Hatfield points out many moments in which the producers point out Alan and Charlie’s masculinity types from their attire to their relationships with women and so forth in her article What It Means to Be a Man. Hatfield also points out that Alan’s constant struggle to understand his masculinity and his repeated attempts to enact masculinity in the way that Charlie. Alan knows that by doing this he is more likely to be as successful in his personal and career life as Charlie is but Alan never is able to succeed in enacting this quality and is stuck being dependent on Charlie, allowing his ex-wife to constantly take advantage of him, as well as many other women and Charlie, and really everyone. Hatfield points out on page 532 of What It Means to Be a Man that, “The simplest element of Alan’s and Charlie’s performances can be found in their attire. Alan dresses very neatly…Charlie has a laid-back California style; he wears untucked, short-sleeved bowling shirts with shorts in every episode.” In general I would think it would be much more attractive to see a guy dressed crisply in slacks and a button up, but the anal way in which Alan wears it ruins it. Also, Charlie’s messy, incredibly ugly, bowling shirt he is constantly wearing is not a better option in any way. The way that the show paints Charlie’s care-free character he is able to get away with this unsuccessful attire and he is even idolized for it with multiple characters throughout the shows lifetime mimicking his dress and mistaking children from previous lovers as his from the way they are dressing. Hatfield also quotes Alan from an episode in which a girl named Kandi says, “When I was a little girl, I used to love playing bride,” to which Alan replies, “Me, too.” I think this is where the show really shoots the home run in not only portraying Alan as effeminate but gay even though he has a child and way recently married.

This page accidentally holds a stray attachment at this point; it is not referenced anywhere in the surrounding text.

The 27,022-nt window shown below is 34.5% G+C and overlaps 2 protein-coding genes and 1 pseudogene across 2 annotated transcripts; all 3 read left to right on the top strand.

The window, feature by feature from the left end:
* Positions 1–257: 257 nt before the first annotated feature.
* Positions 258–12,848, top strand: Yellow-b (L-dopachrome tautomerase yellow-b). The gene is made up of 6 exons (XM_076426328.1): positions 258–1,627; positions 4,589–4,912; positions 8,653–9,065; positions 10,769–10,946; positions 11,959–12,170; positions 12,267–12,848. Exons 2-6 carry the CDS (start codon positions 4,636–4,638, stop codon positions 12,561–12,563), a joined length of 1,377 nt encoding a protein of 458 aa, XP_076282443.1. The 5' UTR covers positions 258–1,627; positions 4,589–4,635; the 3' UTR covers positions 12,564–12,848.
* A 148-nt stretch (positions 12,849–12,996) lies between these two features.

Why does the show seem to favor Charlie’s poor-dressing, poor-moraled, poor-behaved, womanizing asshole? Are they trying to send the message that enacting masculinity in the way Alan does will only lead to you being dependent on your asshole brother, left by your wife, and constantly disrespected by everyone around? I think so. From the above examples and the depiction this puts in viewers head about what type of masculinity is and is not okay, I think this is exactly the message the show is trying to send. It is safe to adopt a traditional view of masculinity, but I would be impressed to see them challenging the traditional view of masculinity, which I think they have started doing since Ashton Kutcher took over Charlie’s spot on the show although they still portray Ashton in a similar manner as